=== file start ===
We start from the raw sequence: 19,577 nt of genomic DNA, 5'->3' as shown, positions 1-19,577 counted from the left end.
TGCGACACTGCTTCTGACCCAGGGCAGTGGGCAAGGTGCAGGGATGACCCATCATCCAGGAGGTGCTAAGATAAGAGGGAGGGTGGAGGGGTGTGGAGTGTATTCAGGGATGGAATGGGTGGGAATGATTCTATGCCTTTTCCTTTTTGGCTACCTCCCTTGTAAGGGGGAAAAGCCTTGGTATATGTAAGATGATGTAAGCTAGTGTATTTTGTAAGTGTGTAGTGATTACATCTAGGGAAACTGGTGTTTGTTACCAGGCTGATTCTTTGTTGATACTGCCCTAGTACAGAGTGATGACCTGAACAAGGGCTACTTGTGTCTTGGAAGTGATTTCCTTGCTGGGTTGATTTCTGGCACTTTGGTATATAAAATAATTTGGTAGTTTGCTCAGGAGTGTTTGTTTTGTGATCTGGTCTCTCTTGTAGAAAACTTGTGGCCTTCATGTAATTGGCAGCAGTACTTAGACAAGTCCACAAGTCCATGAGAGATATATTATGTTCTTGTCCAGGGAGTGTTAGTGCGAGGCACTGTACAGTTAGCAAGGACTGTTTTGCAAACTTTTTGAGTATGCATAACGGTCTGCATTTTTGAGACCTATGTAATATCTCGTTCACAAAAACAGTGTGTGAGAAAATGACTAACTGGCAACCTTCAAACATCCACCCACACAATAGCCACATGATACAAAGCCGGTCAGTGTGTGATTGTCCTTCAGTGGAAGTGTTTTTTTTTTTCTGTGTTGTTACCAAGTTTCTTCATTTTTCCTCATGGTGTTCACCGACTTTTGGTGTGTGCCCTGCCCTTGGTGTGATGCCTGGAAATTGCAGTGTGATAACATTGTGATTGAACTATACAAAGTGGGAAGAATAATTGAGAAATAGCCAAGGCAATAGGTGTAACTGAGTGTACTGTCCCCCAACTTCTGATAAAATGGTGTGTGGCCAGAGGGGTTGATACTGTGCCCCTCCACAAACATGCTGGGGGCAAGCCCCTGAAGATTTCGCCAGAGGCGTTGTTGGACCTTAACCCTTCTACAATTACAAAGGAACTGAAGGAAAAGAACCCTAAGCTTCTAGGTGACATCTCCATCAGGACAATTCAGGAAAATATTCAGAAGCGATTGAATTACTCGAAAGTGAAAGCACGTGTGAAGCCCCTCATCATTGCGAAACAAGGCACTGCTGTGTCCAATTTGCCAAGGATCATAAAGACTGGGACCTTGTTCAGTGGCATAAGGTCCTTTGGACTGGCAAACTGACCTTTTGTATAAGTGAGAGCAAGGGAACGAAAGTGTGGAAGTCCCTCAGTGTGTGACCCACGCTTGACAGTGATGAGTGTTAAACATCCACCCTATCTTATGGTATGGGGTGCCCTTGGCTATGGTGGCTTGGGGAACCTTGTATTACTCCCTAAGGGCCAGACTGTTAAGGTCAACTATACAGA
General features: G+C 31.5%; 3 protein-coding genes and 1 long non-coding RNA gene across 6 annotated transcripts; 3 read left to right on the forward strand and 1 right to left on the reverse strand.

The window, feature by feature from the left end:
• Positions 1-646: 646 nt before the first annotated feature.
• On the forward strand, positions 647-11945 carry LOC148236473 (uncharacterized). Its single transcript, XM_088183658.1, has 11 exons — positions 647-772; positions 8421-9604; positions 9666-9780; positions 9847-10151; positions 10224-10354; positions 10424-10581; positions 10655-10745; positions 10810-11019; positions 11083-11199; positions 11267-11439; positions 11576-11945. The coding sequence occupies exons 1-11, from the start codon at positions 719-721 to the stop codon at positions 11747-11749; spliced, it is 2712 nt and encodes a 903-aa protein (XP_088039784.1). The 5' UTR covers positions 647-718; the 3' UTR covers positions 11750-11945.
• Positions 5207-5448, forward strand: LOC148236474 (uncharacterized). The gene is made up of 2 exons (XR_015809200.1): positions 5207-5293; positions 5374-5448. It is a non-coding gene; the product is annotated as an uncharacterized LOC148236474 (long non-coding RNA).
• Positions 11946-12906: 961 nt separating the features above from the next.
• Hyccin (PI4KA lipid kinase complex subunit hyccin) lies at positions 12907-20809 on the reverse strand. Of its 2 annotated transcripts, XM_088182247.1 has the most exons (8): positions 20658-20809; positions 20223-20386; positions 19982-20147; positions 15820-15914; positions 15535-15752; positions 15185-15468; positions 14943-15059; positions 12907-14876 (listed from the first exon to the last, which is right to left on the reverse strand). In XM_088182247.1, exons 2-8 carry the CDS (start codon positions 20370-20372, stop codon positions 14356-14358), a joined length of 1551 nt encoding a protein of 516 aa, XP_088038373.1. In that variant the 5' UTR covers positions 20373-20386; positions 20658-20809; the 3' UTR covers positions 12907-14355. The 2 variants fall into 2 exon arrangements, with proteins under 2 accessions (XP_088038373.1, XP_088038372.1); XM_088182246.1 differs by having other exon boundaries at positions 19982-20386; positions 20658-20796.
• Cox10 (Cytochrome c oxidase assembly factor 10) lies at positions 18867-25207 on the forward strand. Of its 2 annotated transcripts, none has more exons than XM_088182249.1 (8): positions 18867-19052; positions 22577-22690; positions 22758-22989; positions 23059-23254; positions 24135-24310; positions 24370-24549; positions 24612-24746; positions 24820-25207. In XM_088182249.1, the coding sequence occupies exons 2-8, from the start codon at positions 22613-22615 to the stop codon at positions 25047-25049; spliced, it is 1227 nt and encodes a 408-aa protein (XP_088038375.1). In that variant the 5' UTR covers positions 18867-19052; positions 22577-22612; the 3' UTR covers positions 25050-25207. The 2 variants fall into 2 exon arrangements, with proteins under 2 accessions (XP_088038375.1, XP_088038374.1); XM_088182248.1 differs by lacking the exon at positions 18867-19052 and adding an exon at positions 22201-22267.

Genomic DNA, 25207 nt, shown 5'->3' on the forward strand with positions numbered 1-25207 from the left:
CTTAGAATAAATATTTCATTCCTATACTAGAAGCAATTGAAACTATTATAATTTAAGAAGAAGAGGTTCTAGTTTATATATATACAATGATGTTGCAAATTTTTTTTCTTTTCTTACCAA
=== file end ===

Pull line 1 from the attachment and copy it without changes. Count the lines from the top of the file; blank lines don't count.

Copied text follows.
We start from the raw sequence: 19,577 nt of genomic DNA, 5'->3' as shown, positions 1-19,577 counted from the left end.